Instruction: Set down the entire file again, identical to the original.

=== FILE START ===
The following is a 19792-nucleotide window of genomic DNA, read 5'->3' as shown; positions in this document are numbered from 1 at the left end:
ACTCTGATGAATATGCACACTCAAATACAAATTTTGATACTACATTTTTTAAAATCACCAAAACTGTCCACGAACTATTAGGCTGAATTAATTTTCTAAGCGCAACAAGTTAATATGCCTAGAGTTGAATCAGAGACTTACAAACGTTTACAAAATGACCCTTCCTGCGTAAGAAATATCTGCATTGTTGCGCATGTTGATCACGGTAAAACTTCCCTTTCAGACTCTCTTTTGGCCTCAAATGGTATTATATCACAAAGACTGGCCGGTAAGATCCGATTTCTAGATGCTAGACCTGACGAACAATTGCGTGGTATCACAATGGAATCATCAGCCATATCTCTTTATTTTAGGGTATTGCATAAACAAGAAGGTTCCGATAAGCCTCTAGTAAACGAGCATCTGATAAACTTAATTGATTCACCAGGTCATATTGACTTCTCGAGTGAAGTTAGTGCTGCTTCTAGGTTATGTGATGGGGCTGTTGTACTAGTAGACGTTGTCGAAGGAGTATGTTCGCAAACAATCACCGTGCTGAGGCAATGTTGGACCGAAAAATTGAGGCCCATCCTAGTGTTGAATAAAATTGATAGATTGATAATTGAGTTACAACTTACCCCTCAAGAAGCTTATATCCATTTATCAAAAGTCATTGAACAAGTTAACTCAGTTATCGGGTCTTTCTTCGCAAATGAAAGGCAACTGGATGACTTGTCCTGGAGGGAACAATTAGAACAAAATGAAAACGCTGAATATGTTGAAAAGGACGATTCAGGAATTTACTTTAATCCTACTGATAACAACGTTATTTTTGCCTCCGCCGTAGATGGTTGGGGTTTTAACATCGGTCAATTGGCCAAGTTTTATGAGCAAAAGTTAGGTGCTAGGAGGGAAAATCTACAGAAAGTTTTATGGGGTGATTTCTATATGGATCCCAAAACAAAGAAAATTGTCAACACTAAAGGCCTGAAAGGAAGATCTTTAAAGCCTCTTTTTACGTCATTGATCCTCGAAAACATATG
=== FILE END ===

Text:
The following is a 19792-nucleotide window of genomic DNA, read 5'->3' as shown; positions in this document are numbered from 1 at the left end:
ACTCTGATGAATATGCACACTCAAATACAAATTTTGATACTACATTTTTTAAAATCACCAAAACTGTCCACGAACTATTAGGCTGAATTAATTTTCTAAGCGCAACAAGTTAATATGCCTAGAGTTGAATCAGAGACTTACAAACGTTTACAAAATGACCCTTCCTGCGTAAGAAATATCTGCATTGTTGCGCATGTTGATCACGGTAAAACTTCCCTTTCAGACTCTCTTTTGGCCTCAAATGGTATTATATCACAAAGACTGGCCGGTAAGATCCGATTTCTAGATGCTAGACCTGACGAACAATTGCGTGGTATCACAATGGAATCATCAGCCATATCTCTTTATTTTAGGGTATTGCATAAACAAGAAGGTTCCGATAAGCCTCTAGTAAACGAGCATCTGATAAACTTAATTGATTCACCAGGTCATATTGACTTCTCGAGTGAAGTTAGTGCTGCTTCTAGGTTATGTGATGGGGCTGTTGTACTAGTAGACGTTGTCGAAGGAGTATGTTCGCAAACAATCACCGTGCTGAGGCAATGTTGGACCGAAAAATTGAGGCCCATCCTAGTGTTGAATAAAATTGATAGATTGATAATTGAGTTACAACTTACCCCTCAAGAAGCTTATATCCATTTATCAAAAGTCATTGAACAAGTTAACTCAGTTATCGGGTCTTTCTTCGCAAATGAAAGGCAACTGGATGACTTGTCCTGGAGGGAACAATTAGAACAAAATGAAAACGCTGAATATGTTGAAAAGGACGATTCAGGAATTTACTTTAATCCTACTGATAACAACGTTATTTTTGCCTCCGCCGTAGATGGTTGGGGTTTTAACATCGGTCAATTGGCCAAGTTTTATGAGCAAAAGTTAGGTGCTAGGAGGGAAAATCTACAGAAAGTTTTATGGGGTGATTTCTATATGGATCCCAAAACAAAGAAAATTGTCAACACTAAAGGCCTGAAAGGAAGATCTTTAAAGCCTCTTTTTACGTCATTGATCCTCGAAAACATATG